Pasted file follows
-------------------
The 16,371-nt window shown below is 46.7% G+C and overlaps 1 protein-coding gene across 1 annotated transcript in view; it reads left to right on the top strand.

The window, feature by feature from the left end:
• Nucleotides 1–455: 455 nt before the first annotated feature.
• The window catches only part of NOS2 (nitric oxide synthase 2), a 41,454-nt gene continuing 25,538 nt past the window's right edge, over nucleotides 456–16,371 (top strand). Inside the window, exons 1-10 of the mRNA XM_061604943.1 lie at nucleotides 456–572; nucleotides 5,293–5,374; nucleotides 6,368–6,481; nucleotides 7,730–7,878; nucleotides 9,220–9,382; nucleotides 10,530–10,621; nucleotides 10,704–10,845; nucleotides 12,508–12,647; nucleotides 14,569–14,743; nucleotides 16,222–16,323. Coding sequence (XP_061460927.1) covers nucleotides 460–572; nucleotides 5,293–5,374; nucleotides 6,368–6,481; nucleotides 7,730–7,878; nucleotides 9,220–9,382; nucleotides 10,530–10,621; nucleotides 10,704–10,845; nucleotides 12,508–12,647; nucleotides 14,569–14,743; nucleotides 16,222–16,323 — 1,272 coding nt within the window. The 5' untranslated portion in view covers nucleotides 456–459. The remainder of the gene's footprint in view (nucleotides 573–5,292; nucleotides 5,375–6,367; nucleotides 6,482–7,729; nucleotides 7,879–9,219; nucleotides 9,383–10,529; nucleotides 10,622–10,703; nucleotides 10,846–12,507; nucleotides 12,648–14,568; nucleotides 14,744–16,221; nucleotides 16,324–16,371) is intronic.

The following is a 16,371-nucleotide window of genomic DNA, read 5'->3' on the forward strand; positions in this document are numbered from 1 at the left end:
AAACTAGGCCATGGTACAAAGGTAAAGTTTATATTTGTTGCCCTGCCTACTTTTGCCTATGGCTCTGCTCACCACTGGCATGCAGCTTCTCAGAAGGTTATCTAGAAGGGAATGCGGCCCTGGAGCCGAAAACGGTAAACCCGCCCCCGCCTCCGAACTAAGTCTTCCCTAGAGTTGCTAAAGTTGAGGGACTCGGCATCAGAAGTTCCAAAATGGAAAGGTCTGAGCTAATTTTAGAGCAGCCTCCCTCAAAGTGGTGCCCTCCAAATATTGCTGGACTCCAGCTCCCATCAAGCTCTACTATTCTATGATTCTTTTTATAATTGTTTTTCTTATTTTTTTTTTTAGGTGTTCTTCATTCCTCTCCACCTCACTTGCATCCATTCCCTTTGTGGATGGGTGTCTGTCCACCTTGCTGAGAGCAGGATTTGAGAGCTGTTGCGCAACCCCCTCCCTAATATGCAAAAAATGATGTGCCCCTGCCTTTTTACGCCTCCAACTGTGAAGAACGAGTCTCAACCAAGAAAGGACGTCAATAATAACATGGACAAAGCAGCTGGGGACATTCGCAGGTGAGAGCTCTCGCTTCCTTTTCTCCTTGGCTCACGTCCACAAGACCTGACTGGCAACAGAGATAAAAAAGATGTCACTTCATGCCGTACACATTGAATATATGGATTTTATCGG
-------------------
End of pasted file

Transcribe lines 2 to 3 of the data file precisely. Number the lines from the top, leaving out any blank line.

The window, feature by feature from the left end:
• Nucleotides 1–455: 455 nt before the first annotated feature.